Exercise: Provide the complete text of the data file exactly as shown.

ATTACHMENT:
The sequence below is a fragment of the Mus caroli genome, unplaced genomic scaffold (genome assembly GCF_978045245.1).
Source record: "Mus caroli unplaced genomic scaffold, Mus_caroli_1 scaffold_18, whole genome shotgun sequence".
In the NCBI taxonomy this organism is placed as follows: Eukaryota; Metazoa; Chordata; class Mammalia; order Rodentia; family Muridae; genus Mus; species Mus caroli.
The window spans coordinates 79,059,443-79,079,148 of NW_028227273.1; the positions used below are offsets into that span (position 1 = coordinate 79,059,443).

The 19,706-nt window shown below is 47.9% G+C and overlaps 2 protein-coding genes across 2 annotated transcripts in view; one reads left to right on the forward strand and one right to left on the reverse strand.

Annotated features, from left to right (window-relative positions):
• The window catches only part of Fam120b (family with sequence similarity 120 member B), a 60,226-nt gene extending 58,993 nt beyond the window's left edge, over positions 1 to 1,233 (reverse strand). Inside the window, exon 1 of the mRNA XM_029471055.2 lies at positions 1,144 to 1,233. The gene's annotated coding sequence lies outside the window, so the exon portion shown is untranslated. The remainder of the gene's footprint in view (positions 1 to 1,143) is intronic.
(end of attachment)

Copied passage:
The sequence below is a fragment of the Mus caroli genome, unplaced genomic scaffold (genome assembly GCF_978045245.1).
Source record: "Mus caroli unplaced genomic scaffold, Mus_caroli_1 scaffold_18, whole genome shotgun sequence".
In the NCBI taxonomy this organism is placed as follows: Eukaryota; Metazoa; Chordata; class Mammalia; order Rodentia; family Muridae; genus Mus; species Mus caroli.
The window spans coordinates 79,059,443-79,079,148 of NW_028227273.1; the positions used below are offsets into that span (position 1 = coordinate 79,059,443).

The 19,706-nt window shown below is 47.9% G+C and overlaps 2 protein-coding genes across 2 annotated transcripts in view; one reads left to right on the forward strand and one right to left on the reverse strand.

Annotated features, from left to right (window-relative positions):
• The window catches only part of Fam120b (family with sequence similarity 120 member B), a 60,226-nt gene extending 58,993 nt beyond the window's left edge, over positions 1 to 1,233 (reverse strand). Inside the window, exon 1 of the mRNA XM_029471055.2 lies at positions 1,144 to 1,233. The gene's annotated coding sequence lies outside the window, so the exon portion shown is untranslated. The remainder of the gene's footprint in view (positions 1 to 1,143) is intronic.